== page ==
University of California, Davis

UC Davis Students Design Sophisticated Radar System Using NI AWR Software
The ability of my students to successfully design and implement a sophisticated radar system that can perform range, Doppler, and SAR measurements is greatly enhanced by the use of NI AWR Design Environment. My classroom time is significantly enhanced because the students spend more effort on learning RF/microwave concepts and skills and less on learning the software.
Xiaoguang Liu
Assistant Professor
University of California, Davis

UC Davis Students Design Sophisticated Radar System Using NI AWR Design Environment

Company Profile

The University of California, Davis, is a public research university and land-grant university as well as one of the 10 campuses of the University of California system. Since its founding in 1962, the College of Engineering, in keeping with the UC Davis land-grant mission, focuses on finding technical solutions to some of our nation’s most challenging problems, while also preparing thousands of highly skilled engineers to join in this challenge.

The Design Challenge

Professor Xiaoguang “Leo” Liu teaches a senior project course, Design of RF/Microwave Systems in which students build small radars in the class. The course was created to satisfy the need for a senior project course for students who are interested in high-frequency electronic systems. The two-quarter long course emphasizes system-level design concepts and strives to provide a hands-on experience. As the course evolves, the projects start to encompass many facets of electrical engineering, including system engineering, antenna design, analog circuit design, embedded systems, and digital signal processing.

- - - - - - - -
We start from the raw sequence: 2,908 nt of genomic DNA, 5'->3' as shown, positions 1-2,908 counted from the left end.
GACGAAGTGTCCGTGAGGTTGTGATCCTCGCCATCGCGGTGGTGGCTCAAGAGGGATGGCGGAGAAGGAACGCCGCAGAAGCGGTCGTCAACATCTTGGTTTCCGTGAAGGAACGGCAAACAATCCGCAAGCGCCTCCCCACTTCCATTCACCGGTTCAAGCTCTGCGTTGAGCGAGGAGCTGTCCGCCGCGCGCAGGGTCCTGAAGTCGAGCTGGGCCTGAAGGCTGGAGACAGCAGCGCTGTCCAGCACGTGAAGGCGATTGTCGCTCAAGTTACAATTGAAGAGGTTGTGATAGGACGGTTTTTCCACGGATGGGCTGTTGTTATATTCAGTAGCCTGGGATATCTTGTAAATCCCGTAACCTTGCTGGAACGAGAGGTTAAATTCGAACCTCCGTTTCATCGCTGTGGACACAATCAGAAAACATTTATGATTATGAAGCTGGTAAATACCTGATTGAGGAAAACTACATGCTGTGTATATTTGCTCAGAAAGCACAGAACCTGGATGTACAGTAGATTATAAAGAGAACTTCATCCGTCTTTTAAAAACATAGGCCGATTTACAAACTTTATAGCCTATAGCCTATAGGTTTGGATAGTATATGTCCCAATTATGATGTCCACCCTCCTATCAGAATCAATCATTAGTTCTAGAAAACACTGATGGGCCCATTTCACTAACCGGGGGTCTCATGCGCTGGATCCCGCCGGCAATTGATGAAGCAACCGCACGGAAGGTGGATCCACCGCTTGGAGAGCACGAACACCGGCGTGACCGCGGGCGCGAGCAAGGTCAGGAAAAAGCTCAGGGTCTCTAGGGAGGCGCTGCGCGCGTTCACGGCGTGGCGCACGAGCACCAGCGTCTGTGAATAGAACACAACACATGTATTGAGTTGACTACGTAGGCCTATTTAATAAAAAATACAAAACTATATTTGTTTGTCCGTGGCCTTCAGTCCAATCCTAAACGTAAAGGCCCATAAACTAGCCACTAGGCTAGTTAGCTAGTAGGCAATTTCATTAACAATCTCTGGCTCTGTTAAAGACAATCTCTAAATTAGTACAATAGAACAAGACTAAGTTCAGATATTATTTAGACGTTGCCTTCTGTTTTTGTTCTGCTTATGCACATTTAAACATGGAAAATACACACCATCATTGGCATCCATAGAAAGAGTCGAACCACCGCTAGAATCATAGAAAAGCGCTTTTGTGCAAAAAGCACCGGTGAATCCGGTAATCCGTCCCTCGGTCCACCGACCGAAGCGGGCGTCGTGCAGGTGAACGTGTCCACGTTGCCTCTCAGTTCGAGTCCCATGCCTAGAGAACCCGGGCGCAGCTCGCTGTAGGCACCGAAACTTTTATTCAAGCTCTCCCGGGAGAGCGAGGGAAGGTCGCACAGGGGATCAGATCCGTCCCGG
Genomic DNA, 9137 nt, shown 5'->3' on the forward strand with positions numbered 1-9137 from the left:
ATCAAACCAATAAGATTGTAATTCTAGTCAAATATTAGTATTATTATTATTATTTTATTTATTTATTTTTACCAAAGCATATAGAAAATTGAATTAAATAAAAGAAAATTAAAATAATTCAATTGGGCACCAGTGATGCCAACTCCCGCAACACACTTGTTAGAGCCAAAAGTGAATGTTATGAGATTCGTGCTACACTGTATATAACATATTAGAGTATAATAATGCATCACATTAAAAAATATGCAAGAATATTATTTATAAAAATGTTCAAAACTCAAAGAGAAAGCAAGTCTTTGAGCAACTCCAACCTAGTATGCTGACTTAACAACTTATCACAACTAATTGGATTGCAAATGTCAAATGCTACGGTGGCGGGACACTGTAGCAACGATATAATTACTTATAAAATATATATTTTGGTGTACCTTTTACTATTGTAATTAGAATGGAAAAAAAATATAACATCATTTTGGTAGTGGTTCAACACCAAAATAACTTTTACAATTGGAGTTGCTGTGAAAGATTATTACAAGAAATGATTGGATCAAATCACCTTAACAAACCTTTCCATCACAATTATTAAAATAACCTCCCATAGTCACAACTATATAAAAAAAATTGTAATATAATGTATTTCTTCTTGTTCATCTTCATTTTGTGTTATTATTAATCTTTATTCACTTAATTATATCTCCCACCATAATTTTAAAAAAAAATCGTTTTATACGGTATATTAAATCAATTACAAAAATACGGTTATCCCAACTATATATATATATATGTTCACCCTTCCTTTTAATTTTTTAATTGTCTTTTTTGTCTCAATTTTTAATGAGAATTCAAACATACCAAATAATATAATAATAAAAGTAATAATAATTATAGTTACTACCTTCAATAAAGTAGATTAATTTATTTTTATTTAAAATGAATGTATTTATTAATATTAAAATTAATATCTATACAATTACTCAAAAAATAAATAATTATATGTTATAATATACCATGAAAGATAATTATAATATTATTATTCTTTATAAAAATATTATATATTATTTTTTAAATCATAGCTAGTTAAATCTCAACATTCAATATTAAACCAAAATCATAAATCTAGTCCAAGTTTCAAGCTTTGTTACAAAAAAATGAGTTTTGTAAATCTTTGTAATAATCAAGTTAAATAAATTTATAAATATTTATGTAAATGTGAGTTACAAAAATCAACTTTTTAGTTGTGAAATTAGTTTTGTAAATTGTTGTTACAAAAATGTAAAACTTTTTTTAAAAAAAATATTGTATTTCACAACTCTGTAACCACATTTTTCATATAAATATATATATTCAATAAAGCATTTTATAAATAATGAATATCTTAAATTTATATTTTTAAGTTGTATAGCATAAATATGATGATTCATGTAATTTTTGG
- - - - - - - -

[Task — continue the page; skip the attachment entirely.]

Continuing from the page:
The first project option is the implementation of a frequency-modulated continuous-wave (FMCW) radar system that can perform range, Doppler, and synthetic aperture radar (SAR) measurements. In the first quarter, the students go through a series of structured labs to learn the basic system design concepts and acquire the necessary skills for putting together a high frequency system. In the second quarter, they propose and implement improvements to their radar system in terms of measurement accuracy, resolution, weight and power consumption. 

The Solution

All teams within the class were able to complete the competition and the best performing team had an excellent result. The scores are calculated roughly equal to accuracy, power, and weight of the radar, and the team whose device has the smallest number wins. 

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